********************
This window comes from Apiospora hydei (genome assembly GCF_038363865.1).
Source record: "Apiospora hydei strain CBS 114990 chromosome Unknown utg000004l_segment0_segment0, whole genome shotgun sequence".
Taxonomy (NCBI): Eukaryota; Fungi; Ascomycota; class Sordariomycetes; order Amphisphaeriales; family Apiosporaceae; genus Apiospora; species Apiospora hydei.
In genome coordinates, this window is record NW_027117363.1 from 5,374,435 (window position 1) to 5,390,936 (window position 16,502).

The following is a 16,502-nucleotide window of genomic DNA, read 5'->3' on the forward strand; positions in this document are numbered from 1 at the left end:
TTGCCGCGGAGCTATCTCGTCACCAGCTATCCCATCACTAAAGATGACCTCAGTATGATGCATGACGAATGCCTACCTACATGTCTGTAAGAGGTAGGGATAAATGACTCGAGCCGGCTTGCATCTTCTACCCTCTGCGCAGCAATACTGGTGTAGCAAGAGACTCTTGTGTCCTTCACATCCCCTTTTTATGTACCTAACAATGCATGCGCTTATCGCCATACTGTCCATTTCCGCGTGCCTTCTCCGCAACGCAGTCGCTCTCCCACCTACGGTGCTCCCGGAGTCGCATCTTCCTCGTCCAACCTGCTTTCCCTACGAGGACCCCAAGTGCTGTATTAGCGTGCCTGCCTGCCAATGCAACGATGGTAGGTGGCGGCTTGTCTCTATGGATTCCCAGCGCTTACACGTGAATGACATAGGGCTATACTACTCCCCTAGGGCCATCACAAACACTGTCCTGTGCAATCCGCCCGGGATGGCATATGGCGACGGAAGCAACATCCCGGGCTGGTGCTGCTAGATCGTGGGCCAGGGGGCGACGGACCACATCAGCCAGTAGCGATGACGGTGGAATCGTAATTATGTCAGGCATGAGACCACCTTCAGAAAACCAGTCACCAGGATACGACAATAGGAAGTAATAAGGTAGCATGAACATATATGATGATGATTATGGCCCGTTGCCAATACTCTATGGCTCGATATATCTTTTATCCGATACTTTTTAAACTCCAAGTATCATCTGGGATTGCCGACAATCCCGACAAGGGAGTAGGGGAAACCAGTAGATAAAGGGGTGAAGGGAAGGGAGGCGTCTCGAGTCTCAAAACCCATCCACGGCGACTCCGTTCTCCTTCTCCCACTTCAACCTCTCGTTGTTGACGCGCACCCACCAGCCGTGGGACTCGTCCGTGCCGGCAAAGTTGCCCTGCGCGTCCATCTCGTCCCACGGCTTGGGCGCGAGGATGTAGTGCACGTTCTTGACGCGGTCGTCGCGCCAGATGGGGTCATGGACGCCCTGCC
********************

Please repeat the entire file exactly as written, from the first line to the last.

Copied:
This window comes from Apiospora hydei (genome assembly GCF_038363865.1).
Source record: "Apiospora hydei strain CBS 114990 chromosome Unknown utg000004l_segment0_segment0, whole genome shotgun sequence".
Taxonomy (NCBI): Eukaryota; Fungi; Ascomycota; class Sordariomycetes; order Amphisphaeriales; family Apiosporaceae; genus Apiospora; species Apiospora hydei.
In genome coordinates, this window is record NW_027117363.1 from 5,374,435 (window position 1) to 5,390,936 (window position 16,502).

The following is a 16,502-nucleotide window of genomic DNA, read 5'->3' on the forward strand; positions in this document are numbered from 1 at the left end:
TTGCCGCGGAGCTATCTCGTCACCAGCTATCCCATCACTAAAGATGACCTCAGTATGATGCATGACGAATGCCTACCTACATGTCTGTAAGAGGTAGGGATAAATGACTCGAGCCGGCTTGCATCTTCTACCCTCTGCGCAGCAATACTGGTGTAGCAAGAGACTCTTGTGTCCTTCACATCCCCTTTTTATGTACCTAACAATGCATGCGCTTATCGCCATACTGTCCATTTCCGCGTGCCTTCTCCGCAACGCAGTCGCTCTCCCACCTACGGTGCTCCCGGAGTCGCATCTTCCTCGTCCAACCTGCTTTCCCTACGAGGACCCCAAGTGCTGTATTAGCGTGCCTGCCTGCCAATGCAACGATGGTAGGTGGCGGCTTGTCTCTATGGATTCCCAGCGCTTACACGTGAATGACATAGGGCTATACTACTCCCCTAGGGCCATCACAAACACTGTCCTGTGCAATCCGCCCGGGATGGCATATGGCGACGGAAGCAACATCCCGGGCTGGTGCTGCTAGATCGTGGGCCAGGGGGCGACGGACCACATCAGCCAGTAGCGATGACGGTGGAATCGTAATTATGTCAGGCATGAGACCACCTTCAGAAAACCAGTCACCAGGATACGACAATAGGAAGTAATAAGGTAGCATGAACATATATGATGATGATTATGGCCCGTTGCCAATACTCTATGGCTCGATATATCTTTTATCCGATACTTTTTAAACTCCAAGTATCATCTGGGATTGCCGACAATCCCGACAAGGGAGTAGGGGAAACCAGTAGATAAAGGGGTGAAGGGAAGGGAGGCGTCTCGAGTCTCAAAACCCATCCACGGCGACTCCGTTCTCCTTCTCCCACTTCAACCTCTCGTTGTTGACGCGCACCCACCAGCCGTGGGACTCGTCCGTGCCGGCAAAGTTGCCCTGCGCGTCCATCTCGTCCCACGGCTTGGGCGCGAGGATGTAGTGCACGTTCTTGACGCGGTCGTCGCGCCAGATGGGGTCATGGACGCCCTGCC